JAMES THOMAS WALKER, MEMBER of FIRST AUSTRALIAN SENATE 1901
The cover was addressed to James T. Walker, care of Bank of New South Wales, Toowoomba and the blue TWO PENCE stamp of Queensland was postmarked BRISBANE/ 2/ JU 7/ 73 QUEENSLAND. The reverse was backstamped TOOWOOMBA/ A/ JU 7/ 1873/ QUEENSLAND (Figure 1).
The pink 1d Victoria stamp was postmarked with MELBOURNE/ PM/ 6 45/ 27 5 01/ 6, and the cover had a large T 2D in an oval tax mark with a pair of the green N.S.W. Postage Dues applied with a red crayon cancel. It was addressed to Senator J. T. Walker, Rosemont, Woollahra, N.S. Wales (Figure 1).
James Thomas Walker was born on 20 March 1841 in Edinburgh, Scotland the fifth son of John William Walker, wine merchant and his wife Elizabeth. John ran a station in Boorowa N.S.W. in 1845-49, but sold it to Hamilton Hume and returned to Scotland with his family. James received his education in Edinburgh and London and joined the London branch of the Bank of New South Wales, of which his cousin was a director. James sailed for Queensland in 1866 to manage the bank’s Townsville and later its Toowoomba branch, and was appointed the assistant inspector of Queensland branches in 1879. In 1868 he had married Janette Palmer of Toowoomba, and from 1885-87 he was the general manager of the Royal Bank of Queensland.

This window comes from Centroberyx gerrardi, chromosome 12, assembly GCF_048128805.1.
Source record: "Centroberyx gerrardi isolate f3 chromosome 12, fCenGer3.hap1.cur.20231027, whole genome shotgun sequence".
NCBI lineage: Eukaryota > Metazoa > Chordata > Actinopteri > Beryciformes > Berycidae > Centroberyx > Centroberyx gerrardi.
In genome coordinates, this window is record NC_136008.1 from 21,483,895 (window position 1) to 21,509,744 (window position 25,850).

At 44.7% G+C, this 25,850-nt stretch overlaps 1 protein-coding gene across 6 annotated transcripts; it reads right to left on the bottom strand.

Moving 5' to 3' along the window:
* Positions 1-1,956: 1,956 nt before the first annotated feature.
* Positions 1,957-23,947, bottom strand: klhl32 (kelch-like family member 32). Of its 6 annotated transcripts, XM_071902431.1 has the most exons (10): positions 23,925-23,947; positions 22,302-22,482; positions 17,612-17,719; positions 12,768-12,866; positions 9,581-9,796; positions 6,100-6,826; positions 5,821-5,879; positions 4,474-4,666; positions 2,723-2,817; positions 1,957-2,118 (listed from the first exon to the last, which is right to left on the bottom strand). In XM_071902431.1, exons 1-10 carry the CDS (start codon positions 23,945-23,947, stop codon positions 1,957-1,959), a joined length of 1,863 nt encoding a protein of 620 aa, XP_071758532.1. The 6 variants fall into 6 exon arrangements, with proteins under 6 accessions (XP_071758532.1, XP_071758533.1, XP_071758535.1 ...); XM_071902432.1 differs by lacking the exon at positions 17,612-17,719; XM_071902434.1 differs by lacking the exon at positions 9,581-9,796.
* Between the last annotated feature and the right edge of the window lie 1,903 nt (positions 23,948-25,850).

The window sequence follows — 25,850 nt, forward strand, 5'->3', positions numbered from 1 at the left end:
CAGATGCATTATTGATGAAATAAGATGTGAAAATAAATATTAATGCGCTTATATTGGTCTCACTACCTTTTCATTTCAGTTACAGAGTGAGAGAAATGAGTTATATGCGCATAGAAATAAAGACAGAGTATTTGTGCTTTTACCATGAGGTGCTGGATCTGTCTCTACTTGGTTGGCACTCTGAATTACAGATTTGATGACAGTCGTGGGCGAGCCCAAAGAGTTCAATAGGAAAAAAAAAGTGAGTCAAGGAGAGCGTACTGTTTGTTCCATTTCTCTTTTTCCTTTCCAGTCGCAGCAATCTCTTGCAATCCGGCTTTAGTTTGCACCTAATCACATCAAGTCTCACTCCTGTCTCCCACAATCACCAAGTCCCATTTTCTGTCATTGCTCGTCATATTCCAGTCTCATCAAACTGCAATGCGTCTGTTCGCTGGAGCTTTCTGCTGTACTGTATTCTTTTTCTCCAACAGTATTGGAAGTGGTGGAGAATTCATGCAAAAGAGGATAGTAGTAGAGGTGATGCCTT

James was deeply interested in the constitutional aspects of Federation and was a member of the People’s Federation Convention in Bathurst N.S.W. in 1896 and in 1897-98 he was a delegate to the Australasian Federal Conventions in Sydney and Melbourne. He was dismissed by the future Prime Minister, Alfred Deakin as ‘a mere commercial man’ for his views on proposed Federal finance and was ignored by the Adelaide finance committee. His Sydney admirers feared that he was ‘one crying in the wilderness’, but he persisted and published his speeches delivered at the Sydney Convention as Draft Commonwealth Bill (1897). To the great satisfaction of the Liberty his proposals were adopted at the Melbourne sittings ‘in preference to the ideas set forward by the politicians which were found to be quite impractical’. He was returned at the head of the New South Wales Senate poll in 1901, and sat as a Liberal and Free Trader in four Federal parliaments before retiring in June 1913.
Walker had resigned his presidency (1897) of the Bank of New South Wales before entering parliament , but retained his directorship from 1895-1921. He owned an estate in Queensland, was a long-term director of leading companies such as Burns Philp & Co. Ltd and the Australian Mutual Provident Society. He was described as keen, composed and exuding rectitude, with classic features enhanced by elegant whiskers; warm hearted but capable of fiery responses (Figure 2).
He was involved in many charities and was chairman of the Thomas Walker Convalescent Hospital, a director of the Royal Prince Alfred Hospital and the Burnside Presbyterian Orphan Homes, as well as serving as a councillor of Women’s and St. Andrew’s College at the University of Sydney. He was prominently identified with the Bankers Institute of New South Wales. He was survived by his wife, three sons and two daughters, when he died on 18 January 1923 at his home in Woollahra, Sydney and was buried at South Head cemetery. His estate was sworn for probate in N.S.W. at £27,697.
I am indebted for his entry on the in-line edition of the Australian Dictionary of Biography.